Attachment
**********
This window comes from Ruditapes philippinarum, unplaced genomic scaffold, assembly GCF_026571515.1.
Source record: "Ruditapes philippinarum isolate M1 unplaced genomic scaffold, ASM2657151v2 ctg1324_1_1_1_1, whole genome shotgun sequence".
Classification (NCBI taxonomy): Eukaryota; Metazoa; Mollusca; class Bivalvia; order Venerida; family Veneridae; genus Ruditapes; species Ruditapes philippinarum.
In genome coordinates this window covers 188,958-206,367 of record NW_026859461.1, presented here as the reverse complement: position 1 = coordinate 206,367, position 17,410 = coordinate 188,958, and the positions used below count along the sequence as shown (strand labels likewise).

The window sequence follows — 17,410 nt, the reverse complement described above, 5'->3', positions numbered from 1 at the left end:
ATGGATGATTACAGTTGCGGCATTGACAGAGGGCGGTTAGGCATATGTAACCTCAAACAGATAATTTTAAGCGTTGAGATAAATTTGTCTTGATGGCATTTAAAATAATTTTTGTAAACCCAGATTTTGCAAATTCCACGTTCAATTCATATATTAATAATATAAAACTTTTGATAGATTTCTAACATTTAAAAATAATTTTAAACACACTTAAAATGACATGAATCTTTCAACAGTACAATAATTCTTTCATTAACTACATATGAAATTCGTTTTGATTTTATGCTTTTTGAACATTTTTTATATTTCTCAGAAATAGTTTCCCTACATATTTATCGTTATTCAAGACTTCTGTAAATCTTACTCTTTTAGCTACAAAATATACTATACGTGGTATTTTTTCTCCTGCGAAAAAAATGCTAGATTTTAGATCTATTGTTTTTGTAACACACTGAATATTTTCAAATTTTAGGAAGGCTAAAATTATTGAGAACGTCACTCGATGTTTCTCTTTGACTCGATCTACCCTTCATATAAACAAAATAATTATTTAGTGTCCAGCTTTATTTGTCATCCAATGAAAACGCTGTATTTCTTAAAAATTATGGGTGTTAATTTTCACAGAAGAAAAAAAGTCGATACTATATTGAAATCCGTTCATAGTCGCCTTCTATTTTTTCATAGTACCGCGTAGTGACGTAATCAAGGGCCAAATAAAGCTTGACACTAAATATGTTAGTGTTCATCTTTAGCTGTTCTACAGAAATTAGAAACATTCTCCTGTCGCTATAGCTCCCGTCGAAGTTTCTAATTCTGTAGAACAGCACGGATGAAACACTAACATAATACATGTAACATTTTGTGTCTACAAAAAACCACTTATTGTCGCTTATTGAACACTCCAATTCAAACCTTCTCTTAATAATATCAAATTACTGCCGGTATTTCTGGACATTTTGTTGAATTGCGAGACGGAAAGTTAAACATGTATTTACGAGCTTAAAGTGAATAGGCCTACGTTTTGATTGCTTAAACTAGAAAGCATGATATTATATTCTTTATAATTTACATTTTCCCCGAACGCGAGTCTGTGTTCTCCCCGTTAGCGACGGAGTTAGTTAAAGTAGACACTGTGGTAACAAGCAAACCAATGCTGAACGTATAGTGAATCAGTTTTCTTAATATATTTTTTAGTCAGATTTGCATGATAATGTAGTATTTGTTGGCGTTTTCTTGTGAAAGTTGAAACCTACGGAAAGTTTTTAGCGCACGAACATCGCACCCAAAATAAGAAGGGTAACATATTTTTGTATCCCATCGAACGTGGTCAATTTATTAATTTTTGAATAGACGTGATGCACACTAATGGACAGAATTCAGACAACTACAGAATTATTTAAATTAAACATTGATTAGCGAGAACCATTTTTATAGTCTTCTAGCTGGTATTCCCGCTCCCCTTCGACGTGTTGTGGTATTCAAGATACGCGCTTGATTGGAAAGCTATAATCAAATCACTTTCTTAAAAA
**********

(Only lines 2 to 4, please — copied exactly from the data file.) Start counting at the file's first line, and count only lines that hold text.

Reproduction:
Source record: "Ruditapes philippinarum isolate M1 unplaced genomic scaffold, ASM2657151v2 ctg1324_1_1_1_1, whole genome shotgun sequence".
Classification (NCBI taxonomy): Eukaryota; Metazoa; Mollusca; class Bivalvia; order Venerida; family Veneridae; genus Ruditapes; species Ruditapes philippinarum.
In genome coordinates this window covers 188,958-206,367 of record NW_026859461.1, presented here as the reverse complement: position 1 = coordinate 206,367, position 17,410 = coordinate 188,958, and the positions used below count along the sequence as shown (strand labels likewise).